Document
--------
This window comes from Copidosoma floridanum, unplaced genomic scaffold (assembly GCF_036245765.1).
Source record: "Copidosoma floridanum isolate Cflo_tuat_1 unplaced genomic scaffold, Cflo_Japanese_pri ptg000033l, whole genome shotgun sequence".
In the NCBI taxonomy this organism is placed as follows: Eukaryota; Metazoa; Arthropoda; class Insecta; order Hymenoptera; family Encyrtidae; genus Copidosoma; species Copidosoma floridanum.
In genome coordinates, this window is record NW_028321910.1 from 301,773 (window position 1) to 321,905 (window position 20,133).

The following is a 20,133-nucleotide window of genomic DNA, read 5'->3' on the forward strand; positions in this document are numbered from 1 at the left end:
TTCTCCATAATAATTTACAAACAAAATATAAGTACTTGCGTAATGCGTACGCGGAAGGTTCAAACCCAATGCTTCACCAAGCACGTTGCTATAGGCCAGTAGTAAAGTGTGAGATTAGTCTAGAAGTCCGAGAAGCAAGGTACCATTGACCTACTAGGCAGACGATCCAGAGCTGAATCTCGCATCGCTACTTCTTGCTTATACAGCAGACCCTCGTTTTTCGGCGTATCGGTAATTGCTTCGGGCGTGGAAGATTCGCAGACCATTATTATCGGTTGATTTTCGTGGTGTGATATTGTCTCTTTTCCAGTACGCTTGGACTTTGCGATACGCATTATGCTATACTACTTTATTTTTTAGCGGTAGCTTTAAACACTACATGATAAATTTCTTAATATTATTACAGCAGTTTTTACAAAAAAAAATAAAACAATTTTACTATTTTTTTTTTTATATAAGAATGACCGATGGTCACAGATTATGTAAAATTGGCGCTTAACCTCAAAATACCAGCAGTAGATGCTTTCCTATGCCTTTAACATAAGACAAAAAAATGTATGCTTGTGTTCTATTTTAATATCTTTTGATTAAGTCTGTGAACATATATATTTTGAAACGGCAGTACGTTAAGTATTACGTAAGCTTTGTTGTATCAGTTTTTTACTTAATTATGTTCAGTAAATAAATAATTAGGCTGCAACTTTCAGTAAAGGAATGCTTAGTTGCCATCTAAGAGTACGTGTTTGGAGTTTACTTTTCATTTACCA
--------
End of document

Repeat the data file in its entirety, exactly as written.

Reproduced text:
This window comes from Copidosoma floridanum, unplaced genomic scaffold (assembly GCF_036245765.1).
Source record: "Copidosoma floridanum isolate Cflo_tuat_1 unplaced genomic scaffold, Cflo_Japanese_pri ptg000033l, whole genome shotgun sequence".
In the NCBI taxonomy this organism is placed as follows: Eukaryota; Metazoa; Arthropoda; class Insecta; order Hymenoptera; family Encyrtidae; genus Copidosoma; species Copidosoma floridanum.
In genome coordinates, this window is record NW_028321910.1 from 301,773 (window position 1) to 321,905 (window position 20,133).

The following is a 20,133-nucleotide window of genomic DNA, read 5'->3' on the forward strand; positions in this document are numbered from 1 at the left end:
TTCTCCATAATAATTTACAAACAAAATATAAGTACTTGCGTAATGCGTACGCGGAAGGTTCAAACCCAATGCTTCACCAAGCACGTTGCTATAGGCCAGTAGTAAAGTGTGAGATTAGTCTAGAAGTCCGAGAAGCAAGGTACCATTGACCTACTAGGCAGACGATCCAGAGCTGAATCTCGCATCGCTACTTCTTGCTTATACAGCAGACCCTCGTTTTTCGGCGTATCGGTAATTGCTTCGGGCGTGGAAGATTCGCAGACCATTATTATCGGTTGATTTTCGTGGTGTGATATTGTCTCTTTTCCAGTACGCTTGGACTTTGCGATACGCATTATGCTATACTACTTTATTTTTTAGCGGTAGCTTTAAACACTACATGATAAATTTCTTAATATTATTACAGCAGTTTTTACAAAAAAAAATAAAACAATTTTACTATTTTTTTTTTTATATAAGAATGACCGATGGTCACAGATTATGTAAAATTGGCGCTTAACCTCAAAATACCAGCAGTAGATGCTTTCCTATGCCTTTAACATAAGACAAAAAAATGTATGCTTGTGTTCTATTTTAATATCTTTTGATTAAGTCTGTGAACATATATATTTTGAAACGGCAGTACGTTAAGTATTACGTAAGCTTTGTTGTATCAGTTTTTTACTTAATTATGTTCAGTAAATAAATAATTAGGCTGCAACTTTCAGTAAAGGAATGCTTAGTTGCCATCTAAGAGTACGTGTTTGGAGTTTACTTTTCATTTACCA